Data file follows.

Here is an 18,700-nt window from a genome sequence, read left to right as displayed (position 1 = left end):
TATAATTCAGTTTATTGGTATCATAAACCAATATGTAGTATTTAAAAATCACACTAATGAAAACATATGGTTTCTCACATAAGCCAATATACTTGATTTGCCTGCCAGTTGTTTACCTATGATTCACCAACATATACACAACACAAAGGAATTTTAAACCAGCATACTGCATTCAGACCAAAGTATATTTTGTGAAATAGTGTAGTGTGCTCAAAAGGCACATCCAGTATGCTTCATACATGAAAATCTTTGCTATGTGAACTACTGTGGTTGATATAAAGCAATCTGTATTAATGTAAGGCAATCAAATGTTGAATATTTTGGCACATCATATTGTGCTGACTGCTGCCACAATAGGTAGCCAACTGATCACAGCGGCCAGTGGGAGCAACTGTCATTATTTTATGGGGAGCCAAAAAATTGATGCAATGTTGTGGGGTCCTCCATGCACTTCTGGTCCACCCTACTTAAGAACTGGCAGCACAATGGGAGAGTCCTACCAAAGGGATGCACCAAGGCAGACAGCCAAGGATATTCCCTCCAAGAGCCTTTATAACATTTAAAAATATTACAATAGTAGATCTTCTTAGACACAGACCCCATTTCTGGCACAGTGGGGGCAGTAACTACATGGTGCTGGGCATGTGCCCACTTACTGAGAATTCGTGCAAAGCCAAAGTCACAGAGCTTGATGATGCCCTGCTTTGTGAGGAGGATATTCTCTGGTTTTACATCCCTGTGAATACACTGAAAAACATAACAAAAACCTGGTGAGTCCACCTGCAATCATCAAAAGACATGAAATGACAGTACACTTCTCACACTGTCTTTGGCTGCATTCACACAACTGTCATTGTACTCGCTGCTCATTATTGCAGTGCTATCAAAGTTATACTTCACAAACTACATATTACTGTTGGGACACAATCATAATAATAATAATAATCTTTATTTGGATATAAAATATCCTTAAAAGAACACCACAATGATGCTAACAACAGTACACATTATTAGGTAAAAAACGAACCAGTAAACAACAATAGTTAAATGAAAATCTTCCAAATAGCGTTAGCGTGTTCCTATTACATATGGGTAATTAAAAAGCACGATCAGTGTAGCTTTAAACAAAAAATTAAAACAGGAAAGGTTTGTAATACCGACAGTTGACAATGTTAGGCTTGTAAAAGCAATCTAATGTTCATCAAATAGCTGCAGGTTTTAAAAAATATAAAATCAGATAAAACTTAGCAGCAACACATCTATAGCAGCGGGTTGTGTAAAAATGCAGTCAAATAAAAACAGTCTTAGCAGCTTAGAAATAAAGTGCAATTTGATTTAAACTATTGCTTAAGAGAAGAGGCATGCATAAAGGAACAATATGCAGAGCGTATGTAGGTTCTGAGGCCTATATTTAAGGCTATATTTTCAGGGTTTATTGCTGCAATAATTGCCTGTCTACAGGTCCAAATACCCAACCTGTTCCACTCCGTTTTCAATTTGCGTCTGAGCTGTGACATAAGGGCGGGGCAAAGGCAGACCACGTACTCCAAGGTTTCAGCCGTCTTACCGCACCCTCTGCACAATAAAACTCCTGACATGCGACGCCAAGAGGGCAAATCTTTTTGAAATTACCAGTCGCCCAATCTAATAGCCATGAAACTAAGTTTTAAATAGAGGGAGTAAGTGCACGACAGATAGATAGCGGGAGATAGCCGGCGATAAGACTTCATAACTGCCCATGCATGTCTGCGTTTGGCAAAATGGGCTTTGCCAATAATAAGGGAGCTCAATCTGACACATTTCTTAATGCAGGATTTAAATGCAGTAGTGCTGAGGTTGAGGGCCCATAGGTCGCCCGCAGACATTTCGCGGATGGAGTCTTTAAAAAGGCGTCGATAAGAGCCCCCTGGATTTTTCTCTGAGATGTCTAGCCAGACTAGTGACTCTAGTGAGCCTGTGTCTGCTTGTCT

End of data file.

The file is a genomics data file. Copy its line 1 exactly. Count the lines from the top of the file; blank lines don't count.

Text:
Here is an 18,700-nt window from a genome sequence, read left to right as displayed (position 1 = left end):